On a more serious and less hokey jokey note, you can see up there how large the user guide is in relation to the power supply beneath it. This user guide is no threat to the shrubs out back, never mind the rainforests. I have to be honest - I have doubts about such a tiny user guide being able to supply any useful information. I'll open it up for you in a second, here.
Here are the box contents first. A power supply, a wee bag o' screws, a power cord, and the user guide. No Honey Comb cereal, and no plans for a Hideout. My inner child is sad now.
And this is the user guide opened up. It's printed not on paper, but thin cardboard for some reason. And it looks like Xigmatek tried to cram War and Peace onto it. Seriously, I'm shocked it doesn't have bios for every employee in the company, as well as the entire phone book for Hong Kong.
Unfortunately though, I have to take issue with this user guide. Not only is it too darned small with way too much information crammed onto it to be readable at the font sizes they used, the printing itself in the black areas above is rather... what's the word I'm looking for? Oh yeah... unreadable. I hope you know how to install one of these, because if you don't you're going to almost need a microscope to read this user guide.
The Xigmatek itself turned out to be finished in a pleasant gray color. While not my favorite matte black trim, the gray doesn't look all that bad to me.
While the cables on the unit are fully sleeved, they do not go all the way into the case. This means that a lot of cable flexing could cause the wires to chafe against the hard plastic grommet.
The load table sticker turned out to be this here work of art. To be blunt, I've seen no-name food container labels with better printing quality. Still, all the pertinent information is there. Watch me as I wow you with my 1337 table making skillz.
What's interesting about this load table isn't the 36A combined 12V capacity of this unit. That's actually not bad at all for a 500W low end unit like this. The interesting part is the 5V capacity, which is a full 9A lower than the 3.3V capacity, which is a substantial 24A. I have to ask... why? Are we marketing these at people who need 64GB of ram yet only want to run one hard drive? 15A isn't actually that bad considering most newer builds won't come near that, but the 3.3V rating seems like it's only that high to pad the unit up to 500W.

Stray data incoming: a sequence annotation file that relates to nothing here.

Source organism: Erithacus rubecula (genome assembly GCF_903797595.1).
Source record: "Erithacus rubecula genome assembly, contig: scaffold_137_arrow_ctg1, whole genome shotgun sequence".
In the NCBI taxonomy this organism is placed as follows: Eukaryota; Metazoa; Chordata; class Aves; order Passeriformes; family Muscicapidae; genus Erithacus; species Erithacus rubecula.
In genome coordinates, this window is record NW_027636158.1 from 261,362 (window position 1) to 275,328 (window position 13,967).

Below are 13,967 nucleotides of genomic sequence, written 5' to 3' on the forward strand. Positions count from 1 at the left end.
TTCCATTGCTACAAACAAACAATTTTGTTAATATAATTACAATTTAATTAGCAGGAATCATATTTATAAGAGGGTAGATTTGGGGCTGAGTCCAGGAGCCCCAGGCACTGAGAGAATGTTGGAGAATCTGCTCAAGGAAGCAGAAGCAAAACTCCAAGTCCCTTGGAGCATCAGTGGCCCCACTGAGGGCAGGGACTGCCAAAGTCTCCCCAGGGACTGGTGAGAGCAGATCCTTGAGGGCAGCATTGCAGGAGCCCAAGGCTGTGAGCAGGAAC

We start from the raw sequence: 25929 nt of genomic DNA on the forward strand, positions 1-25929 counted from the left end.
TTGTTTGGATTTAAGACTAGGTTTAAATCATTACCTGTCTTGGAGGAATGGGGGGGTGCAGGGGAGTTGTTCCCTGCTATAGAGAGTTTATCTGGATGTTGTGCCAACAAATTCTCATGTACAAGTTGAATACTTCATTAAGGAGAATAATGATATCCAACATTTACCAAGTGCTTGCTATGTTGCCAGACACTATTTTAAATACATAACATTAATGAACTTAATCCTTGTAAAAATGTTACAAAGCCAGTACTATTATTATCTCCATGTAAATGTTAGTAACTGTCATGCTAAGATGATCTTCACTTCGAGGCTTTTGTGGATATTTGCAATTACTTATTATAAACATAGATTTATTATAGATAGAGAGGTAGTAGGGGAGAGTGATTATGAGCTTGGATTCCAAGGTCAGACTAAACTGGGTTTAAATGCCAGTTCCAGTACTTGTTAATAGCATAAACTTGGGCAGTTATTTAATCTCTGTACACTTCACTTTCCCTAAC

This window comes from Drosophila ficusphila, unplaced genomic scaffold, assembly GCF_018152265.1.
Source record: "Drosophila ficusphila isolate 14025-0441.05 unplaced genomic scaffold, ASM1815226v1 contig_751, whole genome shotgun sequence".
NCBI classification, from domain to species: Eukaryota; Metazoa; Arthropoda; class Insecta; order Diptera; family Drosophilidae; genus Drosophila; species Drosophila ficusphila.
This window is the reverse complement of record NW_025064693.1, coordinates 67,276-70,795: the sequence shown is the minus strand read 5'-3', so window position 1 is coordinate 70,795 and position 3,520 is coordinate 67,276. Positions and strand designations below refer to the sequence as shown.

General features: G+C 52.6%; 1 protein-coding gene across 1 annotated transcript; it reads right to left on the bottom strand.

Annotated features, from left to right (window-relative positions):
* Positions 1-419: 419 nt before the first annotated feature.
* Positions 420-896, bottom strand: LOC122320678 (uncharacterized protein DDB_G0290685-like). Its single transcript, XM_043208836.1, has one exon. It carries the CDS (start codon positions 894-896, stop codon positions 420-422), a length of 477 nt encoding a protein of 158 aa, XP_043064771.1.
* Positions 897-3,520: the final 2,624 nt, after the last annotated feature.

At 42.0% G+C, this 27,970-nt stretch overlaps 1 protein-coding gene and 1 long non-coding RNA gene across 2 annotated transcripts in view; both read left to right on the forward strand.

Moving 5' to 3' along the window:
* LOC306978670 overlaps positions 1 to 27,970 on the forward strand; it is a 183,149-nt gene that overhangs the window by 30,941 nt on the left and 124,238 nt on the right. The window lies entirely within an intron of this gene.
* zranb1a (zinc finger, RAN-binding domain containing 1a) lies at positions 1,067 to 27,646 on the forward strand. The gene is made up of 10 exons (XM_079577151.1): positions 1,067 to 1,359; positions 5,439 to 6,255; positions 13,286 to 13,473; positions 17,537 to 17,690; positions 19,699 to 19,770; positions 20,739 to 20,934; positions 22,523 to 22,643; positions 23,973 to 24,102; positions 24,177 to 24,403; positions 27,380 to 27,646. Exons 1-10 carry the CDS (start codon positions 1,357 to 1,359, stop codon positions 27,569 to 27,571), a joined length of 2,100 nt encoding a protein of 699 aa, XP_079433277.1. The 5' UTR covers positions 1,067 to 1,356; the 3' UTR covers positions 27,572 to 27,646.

I must admit I do like the wire sleeving on this unit, even if it doesn't go into the case. It's nice and clean looking. But there sure aren't many connectors. And the wires are pretty short, too. This may not be the right unit for you if you have a big case.
Type of connector:
8-pin EPS12V connector (350mm)
ATX connector (340mm)
2 x 3 PCIe (350mm+150mm)
5.25" Drive (350mm+150mm+150mm)
3.5" Drive connectors (+150mm)
Unit Dimensions(L x W x H)
160mm x 150mm x 86mm
In typical fashion for a dual 12V unit, the CPU gets one rail to itself. You can probably get away with one GTX 260 on this bad boy, but anything more than that I'd suggest looking for more beef. See, the video card will be sharing power with the hard drives and mainboard too - with only 18A to go around on 12V1, you're going to have to plan things out to be sure the OCP, which splits the unit into two 12V rails by acting as virtual circuit breakers, doesn't start shutting the unit down every time you go to fire up Crysis.